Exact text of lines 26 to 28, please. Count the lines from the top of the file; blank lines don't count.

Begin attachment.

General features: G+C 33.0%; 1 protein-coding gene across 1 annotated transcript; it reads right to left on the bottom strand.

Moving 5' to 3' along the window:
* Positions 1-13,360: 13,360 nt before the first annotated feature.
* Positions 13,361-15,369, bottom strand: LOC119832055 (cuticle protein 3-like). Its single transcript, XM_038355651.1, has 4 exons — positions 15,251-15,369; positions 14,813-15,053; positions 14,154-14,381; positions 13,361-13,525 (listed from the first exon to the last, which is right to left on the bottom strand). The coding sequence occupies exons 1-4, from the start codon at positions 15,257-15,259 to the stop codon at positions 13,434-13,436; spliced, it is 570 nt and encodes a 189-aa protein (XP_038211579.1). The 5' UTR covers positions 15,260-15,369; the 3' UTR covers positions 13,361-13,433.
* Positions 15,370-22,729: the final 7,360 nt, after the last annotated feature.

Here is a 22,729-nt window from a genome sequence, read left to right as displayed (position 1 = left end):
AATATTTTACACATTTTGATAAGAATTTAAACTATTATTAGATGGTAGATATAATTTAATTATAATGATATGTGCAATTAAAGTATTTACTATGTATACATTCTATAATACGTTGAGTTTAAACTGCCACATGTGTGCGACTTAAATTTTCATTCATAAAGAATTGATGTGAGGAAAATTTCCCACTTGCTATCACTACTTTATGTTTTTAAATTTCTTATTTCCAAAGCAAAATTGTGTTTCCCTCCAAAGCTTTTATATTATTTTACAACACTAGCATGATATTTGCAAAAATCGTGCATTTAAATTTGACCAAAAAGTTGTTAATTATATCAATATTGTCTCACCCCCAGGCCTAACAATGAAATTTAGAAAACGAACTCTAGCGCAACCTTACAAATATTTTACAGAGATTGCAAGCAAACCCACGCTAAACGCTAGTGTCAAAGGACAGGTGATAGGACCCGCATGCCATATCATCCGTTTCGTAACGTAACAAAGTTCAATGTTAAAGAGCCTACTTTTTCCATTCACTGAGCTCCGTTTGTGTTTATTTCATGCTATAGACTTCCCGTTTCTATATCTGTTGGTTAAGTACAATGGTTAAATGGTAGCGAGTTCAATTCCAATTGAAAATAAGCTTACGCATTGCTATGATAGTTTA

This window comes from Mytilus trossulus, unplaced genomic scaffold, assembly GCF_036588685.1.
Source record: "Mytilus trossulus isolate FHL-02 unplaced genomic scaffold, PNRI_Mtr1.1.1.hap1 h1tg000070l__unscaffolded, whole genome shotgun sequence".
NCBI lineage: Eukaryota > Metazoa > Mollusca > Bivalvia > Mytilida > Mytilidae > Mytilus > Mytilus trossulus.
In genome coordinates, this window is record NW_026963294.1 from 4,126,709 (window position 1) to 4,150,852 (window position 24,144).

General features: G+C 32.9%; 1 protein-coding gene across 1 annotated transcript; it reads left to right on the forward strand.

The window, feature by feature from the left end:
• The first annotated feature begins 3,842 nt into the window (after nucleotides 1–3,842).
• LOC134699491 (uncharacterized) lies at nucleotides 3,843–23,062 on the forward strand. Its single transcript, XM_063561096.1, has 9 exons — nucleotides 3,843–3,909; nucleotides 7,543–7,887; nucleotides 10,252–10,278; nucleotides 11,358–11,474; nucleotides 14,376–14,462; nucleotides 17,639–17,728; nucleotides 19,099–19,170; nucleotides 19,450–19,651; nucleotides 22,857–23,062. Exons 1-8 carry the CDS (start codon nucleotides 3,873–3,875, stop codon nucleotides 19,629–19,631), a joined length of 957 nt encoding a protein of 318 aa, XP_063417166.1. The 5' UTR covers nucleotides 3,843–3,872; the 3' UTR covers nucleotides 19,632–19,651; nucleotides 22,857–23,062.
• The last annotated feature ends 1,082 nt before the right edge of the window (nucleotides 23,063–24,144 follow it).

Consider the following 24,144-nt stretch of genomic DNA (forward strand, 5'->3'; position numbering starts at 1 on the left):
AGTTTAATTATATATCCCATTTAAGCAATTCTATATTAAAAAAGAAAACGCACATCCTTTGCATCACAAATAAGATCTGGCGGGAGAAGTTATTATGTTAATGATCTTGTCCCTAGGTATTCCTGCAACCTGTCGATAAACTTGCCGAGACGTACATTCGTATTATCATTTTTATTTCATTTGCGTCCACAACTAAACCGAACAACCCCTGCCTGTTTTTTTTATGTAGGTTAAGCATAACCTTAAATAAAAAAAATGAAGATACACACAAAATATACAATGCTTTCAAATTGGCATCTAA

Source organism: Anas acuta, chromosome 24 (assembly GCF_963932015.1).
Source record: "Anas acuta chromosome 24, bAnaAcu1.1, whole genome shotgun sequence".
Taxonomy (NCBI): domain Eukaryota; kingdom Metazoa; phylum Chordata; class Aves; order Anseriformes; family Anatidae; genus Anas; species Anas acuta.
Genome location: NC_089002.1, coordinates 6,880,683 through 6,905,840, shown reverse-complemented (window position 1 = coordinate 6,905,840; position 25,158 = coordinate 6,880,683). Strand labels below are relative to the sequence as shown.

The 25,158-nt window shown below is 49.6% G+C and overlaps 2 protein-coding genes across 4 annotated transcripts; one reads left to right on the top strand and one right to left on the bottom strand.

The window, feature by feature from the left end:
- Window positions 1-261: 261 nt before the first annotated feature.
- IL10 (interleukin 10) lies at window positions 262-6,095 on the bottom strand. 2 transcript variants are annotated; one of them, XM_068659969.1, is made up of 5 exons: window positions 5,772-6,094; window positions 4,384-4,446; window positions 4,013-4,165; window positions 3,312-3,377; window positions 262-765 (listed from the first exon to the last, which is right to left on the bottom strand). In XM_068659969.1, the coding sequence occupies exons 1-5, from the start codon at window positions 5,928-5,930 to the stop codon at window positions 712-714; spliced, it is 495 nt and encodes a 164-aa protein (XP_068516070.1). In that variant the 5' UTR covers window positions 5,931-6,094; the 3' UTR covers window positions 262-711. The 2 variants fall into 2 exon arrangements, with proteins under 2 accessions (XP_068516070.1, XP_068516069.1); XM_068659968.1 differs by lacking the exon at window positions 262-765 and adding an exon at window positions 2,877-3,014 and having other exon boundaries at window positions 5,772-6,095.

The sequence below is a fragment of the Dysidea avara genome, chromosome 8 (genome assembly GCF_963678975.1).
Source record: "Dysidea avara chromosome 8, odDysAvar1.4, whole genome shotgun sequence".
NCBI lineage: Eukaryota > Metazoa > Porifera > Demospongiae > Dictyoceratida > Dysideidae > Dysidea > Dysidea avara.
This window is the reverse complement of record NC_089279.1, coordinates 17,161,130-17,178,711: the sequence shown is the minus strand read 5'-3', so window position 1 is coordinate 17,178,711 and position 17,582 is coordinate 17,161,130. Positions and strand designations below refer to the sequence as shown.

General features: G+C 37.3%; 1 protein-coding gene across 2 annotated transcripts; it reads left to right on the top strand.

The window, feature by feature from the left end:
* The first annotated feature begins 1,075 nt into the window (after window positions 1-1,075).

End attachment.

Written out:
- IL10 (interleukin 10) lies at window positions 262-6,095 on the bottom strand. 2 transcript variants are annotated; one of them, XM_068659969.1, is made up of 5 exons: window positions 5,772-6,094; window positions 4,384-4,446; window positions 4,013-4,165; window positions 3,312-3,377; window positions 262-765 (listed from the first exon to the last, which is right to left on the bottom strand). In XM_068659969.1, the coding sequence occupies exons 1-5, from the start codon at window positions 5,928-5,930 to the stop codon at window positions 712-714; spliced, it is 495 nt and encodes a 164-aa protein (XP_068516070.1). In that variant the 5' UTR covers window positions 5,931-6,094; the 3' UTR covers window positions 262-711. The 2 variants fall into 2 exon arrangements, with proteins under 2 accessions (XP_068516070.1, XP_068516069.1); XM_068659968.1 differs by lacking the exon at window positions 262-765 and adding an exon at window positions 2,877-3,014 and having other exon boundaries at window positions 5,772-6,095.

The sequence below is a fragment of the Dysidea avara genome, chromosome 8 (genome assembly GCF_963678975.1).
Source record: "Dysidea avara chromosome 8, odDysAvar1.4, whole genome shotgun sequence".